The Holy Land can be a tough place to live, especially if you did not grow up here. While Israelis love to complain, sometimes, the everyday struggles turn out to actually be blessings in disguise.
The overcrowded buses encourage you to meet new people. Don't let the lack of CO2 cramp your style. Take the opportunity to start a conversation with the cute Florentin boy whose face is literally centimeters from yours, heck, you can even go in for the kiss if you're feeling confident.
Chaos becomes the norm. No matter how organized you claim to be, the 'balagan' of Israeli society is inescapable. At first, the lack of lines at coffee shops and hoards of screaming mothers at the Shuk on Fridays will drive you crazy. However, it is only a matter of time before you learn the most valuable lesson to surviving Israeli clusterf***s: "If you can't beat 'em, join 'em."
Your obnoxiously successful friends are actually inspirational. They don't call it the Start-Up Nation for nothing. With an endless amount of career opportunities and a constant stream of new ones surfacing every day, don't hate on those overachieving go-getter friends...they are the ones doing it right. Follow suit. If it doesn't exist, create it. If it does, advocate for yourself until you get it.
The limited public transportation, closed stores, and decreased wifi on Shabbat forces you to spend time with yourself. Even if you don't shut your phone off completely for Shabbat, there is a decreased need to be glued to connectivity on the weekends. When physically escaping your problems is out of the question due to a very minimal bus and train system, you have no other option than to spend some good old quality 'me time'. Slow down, sit with your thoughts, ponder life's greatest conundrums.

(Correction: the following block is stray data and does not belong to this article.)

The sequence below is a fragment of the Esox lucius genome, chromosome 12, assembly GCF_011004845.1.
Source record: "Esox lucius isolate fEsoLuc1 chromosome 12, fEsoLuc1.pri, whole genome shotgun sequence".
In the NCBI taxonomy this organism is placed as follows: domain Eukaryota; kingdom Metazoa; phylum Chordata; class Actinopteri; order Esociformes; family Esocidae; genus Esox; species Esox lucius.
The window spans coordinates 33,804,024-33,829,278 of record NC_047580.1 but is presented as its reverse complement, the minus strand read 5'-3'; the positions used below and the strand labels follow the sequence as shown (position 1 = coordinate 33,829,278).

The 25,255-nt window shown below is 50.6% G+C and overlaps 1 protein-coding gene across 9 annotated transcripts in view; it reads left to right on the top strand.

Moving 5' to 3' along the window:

Having friends in Gush Dan puts your organization game on point. While distance-wise, Herzliya, Ramat Gan, Bat Yam and the likes are pretty close, the bus system tries to convince us otherwise. You can't just "pop in" on a home in the 'burbs'. Getting together with friends from Tel Aviv's perimeter involves weeks of advanced scheduling, a very detailed map of alternative bus routes when you inevitably miss your connecting bus, and a whole lot of willpower.
Your tiny kitchenette teaches you to master the art of the toaster oven. No oven and limited counter space bring back that university dorm-room nostalgia – think microwave mug cakes, one-pot meals, and toaster pizzas. Who needs the glitter and glam of a full-sized kitchen. You'd be surprised how much you can make with a toaster oven and a little innovation. I cooked a seven-course meal in there just the other day.
The insane traffic, especially in Tel Aviv, encourages you to exercise. There's no reason to own a car in the culture capital of Israel. It is ironically the slowest mode of transportation in Tel Aviv due to the constant pileups caused by an unnecessary abundance of one-way roads and borderline-institutional bus drivers. Buy a second-hand bike and join the local hipster community or walk to work; either way, you'll be reaching those 10, 000 steps before sunset.